Stacey Abrams: Voting rights activist and architect of Democratic victories in Georgia

Stacey Abrams speaks at a Get Out the Vote rally with former US President Barack Obama as he campaigns for Democratic presidential candidate former Vice President Joe Biden on November 2, 2020, in Atlanta, Georgia.
Stacey Abrams speaks at a Get Out the Vote rally with former US President Barack Obama as he campaigns for Democratic presidential candidate former Vice President Joe Biden on November 2, 2020, in Atlanta, Georgia. © Elijah Nouvelage, AFP

Stacey Abrams has become a key figure in the Democratic Party and one of its most effective strategists. After narrowly losing the 2018 Georgia gubernatorial race, she doubled her efforts to protect the voting rights of minorities and is widely credited with delivering Georgia to the Democrats in the 2020 presidential race as well as mobilising the voters who also won them the Senate in January run-offs.


"Voting is power. Voting is your voice. People worked hard to give us that voice. Now it's our turn to show up and continue the fight for a better, brighter future for Georgia," Stacey Abrams said this week, addressing a final message of encouragement to young people called to the polls for a pivotal pair of Senate run-offs on Tuesday that had the whole country on tenterhooks.

Abrams, who served as minority leader in Georgia's House of Representatives from 2011 to 2017, has fought for minority voting rights for years. It was an uphill battle, but it led to hundreds of thousands of new registered voters on the rolls and played a key role in Joe Biden's historic November victory in the Peach State, a longtime Republican bastion in the South.

Born in Madison, Wisconsin, Abrams exhibited a political streak from an early age, raised alongside five brothers and sisters by parents involved in the community. A political science major in college, Abrams cut her teeth in politics at Atlanta's City Hall, working in the youth services department under the city's Democratic mayor, Maynard Jackson. A brilliant student, Abrams would graduate from Yale Law School before becoming assistant district attorney for Atlanta and then minority leader for Georgia's House Democrats in 2011. Meanwhile, under the nom de plume Selena Montgomery, she was writing romantic suspense novels (her ninth published thriller is due out in the spring).

A 'new South'

In 2018, at the age of 44, Abrams was the Democratic nominee for governor of Georgia, a first for an African-American woman.

"It was with that election that Stacey Abrams really made a name for herself on the [national] political scene," Gérard Olivier, a Franco-American researcher at the Institute for Forecasting and Security in Europe (IPSE), told FRANCE 24. "She represents a 'new South', activist and educated, because she isn't just a political personality with folksy charm, she has solid qualifications, notably in terms of law," said Olivier, who specialises in US politics.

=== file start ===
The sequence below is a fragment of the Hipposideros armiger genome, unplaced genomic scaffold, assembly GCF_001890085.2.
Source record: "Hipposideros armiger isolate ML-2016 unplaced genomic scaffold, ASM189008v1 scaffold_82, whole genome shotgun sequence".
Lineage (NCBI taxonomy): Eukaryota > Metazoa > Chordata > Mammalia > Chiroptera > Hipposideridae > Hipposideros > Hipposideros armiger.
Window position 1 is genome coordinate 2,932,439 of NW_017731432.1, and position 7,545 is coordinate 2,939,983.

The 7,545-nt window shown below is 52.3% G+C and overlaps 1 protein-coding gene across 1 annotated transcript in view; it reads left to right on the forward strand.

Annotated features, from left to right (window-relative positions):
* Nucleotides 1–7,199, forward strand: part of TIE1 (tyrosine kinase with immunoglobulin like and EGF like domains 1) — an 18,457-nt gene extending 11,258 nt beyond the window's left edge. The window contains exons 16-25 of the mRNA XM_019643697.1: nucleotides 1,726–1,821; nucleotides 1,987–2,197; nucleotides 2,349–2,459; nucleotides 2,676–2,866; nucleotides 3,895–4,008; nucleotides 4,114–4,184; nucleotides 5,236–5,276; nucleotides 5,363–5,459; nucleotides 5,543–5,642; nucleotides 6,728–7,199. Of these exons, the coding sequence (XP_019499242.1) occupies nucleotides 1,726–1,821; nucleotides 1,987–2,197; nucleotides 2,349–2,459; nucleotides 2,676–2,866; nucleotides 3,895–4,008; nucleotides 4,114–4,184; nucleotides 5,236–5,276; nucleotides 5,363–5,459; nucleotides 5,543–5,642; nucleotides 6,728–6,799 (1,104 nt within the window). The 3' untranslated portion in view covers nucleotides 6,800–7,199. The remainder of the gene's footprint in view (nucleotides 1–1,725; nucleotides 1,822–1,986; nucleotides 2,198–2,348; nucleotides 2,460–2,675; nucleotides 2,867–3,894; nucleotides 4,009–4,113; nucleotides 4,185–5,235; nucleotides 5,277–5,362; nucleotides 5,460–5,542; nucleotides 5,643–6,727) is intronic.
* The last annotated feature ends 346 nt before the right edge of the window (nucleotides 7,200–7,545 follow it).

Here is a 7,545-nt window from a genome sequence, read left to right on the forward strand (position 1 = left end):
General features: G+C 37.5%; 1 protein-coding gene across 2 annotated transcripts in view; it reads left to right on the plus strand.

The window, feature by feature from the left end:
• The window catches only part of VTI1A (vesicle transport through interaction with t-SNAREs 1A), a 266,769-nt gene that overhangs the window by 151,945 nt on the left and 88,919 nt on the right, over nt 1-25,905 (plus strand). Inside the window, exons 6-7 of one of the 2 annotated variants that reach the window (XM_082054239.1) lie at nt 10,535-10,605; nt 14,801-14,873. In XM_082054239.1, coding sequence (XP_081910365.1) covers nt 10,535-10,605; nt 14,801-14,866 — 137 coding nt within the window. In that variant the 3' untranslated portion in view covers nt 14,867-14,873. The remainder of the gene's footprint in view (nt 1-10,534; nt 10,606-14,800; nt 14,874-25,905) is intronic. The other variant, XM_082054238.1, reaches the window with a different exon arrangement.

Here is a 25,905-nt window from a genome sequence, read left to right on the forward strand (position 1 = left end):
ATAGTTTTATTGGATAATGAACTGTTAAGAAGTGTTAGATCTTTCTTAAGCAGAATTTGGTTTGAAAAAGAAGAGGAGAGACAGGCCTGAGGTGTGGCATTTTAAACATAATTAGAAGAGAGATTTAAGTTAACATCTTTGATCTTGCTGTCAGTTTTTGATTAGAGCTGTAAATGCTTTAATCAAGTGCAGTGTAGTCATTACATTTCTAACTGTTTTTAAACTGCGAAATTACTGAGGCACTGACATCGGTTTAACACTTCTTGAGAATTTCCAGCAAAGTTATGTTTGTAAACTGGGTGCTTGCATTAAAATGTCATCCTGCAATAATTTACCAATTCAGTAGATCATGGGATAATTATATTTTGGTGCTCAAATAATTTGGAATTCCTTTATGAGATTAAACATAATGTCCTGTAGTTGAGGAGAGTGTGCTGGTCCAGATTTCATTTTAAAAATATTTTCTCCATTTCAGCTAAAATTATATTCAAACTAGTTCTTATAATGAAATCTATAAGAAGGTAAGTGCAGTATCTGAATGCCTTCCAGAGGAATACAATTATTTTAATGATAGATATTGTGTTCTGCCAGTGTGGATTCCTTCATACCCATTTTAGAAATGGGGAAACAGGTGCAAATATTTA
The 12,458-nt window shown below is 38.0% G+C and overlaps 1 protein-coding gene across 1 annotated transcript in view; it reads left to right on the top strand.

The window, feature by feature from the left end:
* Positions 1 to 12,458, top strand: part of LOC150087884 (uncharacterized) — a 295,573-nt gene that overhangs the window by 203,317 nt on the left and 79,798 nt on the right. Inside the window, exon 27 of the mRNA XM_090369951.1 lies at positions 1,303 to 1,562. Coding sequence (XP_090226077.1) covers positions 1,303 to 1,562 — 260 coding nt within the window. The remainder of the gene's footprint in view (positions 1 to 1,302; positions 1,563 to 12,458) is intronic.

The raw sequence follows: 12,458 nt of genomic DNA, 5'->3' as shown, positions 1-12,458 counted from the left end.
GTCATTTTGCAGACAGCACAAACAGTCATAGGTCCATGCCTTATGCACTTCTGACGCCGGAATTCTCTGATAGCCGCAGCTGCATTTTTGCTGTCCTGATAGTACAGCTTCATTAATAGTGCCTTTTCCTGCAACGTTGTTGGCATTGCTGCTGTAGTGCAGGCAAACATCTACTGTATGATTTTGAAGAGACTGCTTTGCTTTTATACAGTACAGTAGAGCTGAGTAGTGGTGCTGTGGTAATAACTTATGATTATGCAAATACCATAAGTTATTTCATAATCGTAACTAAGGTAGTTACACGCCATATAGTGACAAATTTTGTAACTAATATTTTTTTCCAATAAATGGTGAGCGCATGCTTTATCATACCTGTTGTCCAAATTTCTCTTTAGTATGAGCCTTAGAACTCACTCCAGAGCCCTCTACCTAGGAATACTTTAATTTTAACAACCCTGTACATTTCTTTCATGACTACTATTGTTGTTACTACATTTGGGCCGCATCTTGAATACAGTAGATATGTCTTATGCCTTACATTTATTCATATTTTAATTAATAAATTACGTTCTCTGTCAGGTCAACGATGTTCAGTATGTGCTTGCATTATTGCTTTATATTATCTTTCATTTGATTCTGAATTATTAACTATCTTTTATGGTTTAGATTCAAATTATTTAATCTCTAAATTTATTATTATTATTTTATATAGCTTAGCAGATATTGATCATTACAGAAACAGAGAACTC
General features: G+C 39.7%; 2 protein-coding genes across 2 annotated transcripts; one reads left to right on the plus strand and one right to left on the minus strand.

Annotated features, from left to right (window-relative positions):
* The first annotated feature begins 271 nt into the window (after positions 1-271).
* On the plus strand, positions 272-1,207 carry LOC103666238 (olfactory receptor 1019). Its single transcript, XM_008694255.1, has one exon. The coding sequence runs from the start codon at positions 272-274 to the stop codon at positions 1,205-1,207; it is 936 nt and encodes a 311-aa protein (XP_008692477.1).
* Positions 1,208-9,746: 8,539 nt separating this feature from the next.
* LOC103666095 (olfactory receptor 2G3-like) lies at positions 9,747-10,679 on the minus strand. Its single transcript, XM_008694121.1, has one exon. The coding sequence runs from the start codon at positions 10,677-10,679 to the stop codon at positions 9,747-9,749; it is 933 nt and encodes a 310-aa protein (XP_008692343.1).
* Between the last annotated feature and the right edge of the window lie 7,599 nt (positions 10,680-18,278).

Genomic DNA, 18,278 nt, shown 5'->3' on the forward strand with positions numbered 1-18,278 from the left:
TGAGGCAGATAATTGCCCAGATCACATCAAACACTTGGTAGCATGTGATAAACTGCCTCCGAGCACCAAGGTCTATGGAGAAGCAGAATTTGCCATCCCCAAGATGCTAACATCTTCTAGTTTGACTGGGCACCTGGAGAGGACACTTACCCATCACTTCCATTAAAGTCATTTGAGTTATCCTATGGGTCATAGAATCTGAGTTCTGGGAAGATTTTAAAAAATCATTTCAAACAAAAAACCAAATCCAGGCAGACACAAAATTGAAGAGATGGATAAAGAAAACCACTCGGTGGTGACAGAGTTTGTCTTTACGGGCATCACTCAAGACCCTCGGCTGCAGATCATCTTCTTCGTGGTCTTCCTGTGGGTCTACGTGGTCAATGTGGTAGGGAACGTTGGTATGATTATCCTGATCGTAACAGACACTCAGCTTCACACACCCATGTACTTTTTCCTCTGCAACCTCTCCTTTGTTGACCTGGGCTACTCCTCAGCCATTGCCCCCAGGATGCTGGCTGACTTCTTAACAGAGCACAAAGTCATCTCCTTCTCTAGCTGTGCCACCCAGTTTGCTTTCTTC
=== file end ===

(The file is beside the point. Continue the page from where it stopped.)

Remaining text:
>> The 51%: Meet Stacey Abrams, the woman who helped turn Georgia blue

That 2018 vote was a close one, but Republican Brian Kemp won it in the end. Abrams and others would accuse him of using his position as Georgia's secretary of state, who is in charge of overseeing elections, to block thousands of ballots from being counted.

"Fifty thousand forms, mainly for Black voters, were rejected as 'non-compliant'," a member of Democrats Abroad France told France 24 of that Georgia poll. "That poses serious questions about the application of election rules by the Republicans."

According to the Associated Press, Kemp put some 53,000 voter registrations on hold ahead of that vote, nearly 70 percent of them from Black people. Georgia’s population is only about 32 percent Black.

After losing the governor's race, Abrams remained a key figure in the party. She was chosen for the high-profile roll of delivering the Democrats’ official response to President Donald Trump's 2019 State of the Union address.

The fight for voting rights

Long involved in the fight for Black voting rights, Abrams went on to launch a new organisation, Fair Fight Action, to broaden voting access and ensure that every vote cast is counted. While the organisation was intended to speak to needs across the country, it was particularly active in Georgia, a state that had voted Republican in presidential elections systematically since 1996 despite having the fourth-largest Black community in the United States, making up nearly a third of the state.

"While the demographic trend is clearly moving in Democrats' favour in the state, the work that organisations like Fair Fight Action undertook was nevertheless important," said Olivier. "Because despite the flourishing of the Black bourgeoisie, African-Americans remain one of the communities that vote the least. That type of organisation worked hard to mobilise voters, to guide them through the procedures, to ensure they were duly registered and to facilitate access to polling places, which is often difficult without a car."

"Fair Fight Action is a non-partisan organisation. But it is true that Stacey Abrams's activism alongside minorities contributed to her image as a rising star in the Democratic Party," the Democrats Abroad France member said.

Some saw Abrams as a potential running mate for Biden in the 2020 race until Senator Kamala Harris got the nod. Asked in November about her personal ambitions within the Biden administration, Abrams demurred, saying her priority was to get Democratic senators elected in Georgia. Now that Jon Ossoff and Raphael Warnock are headed to Washington, many US observers forecast a bright future for Abrams – either within Biden's administration, heading the Democratic Party or even as Georgia's next governor.

This article has been adapted and translated from the original in French.

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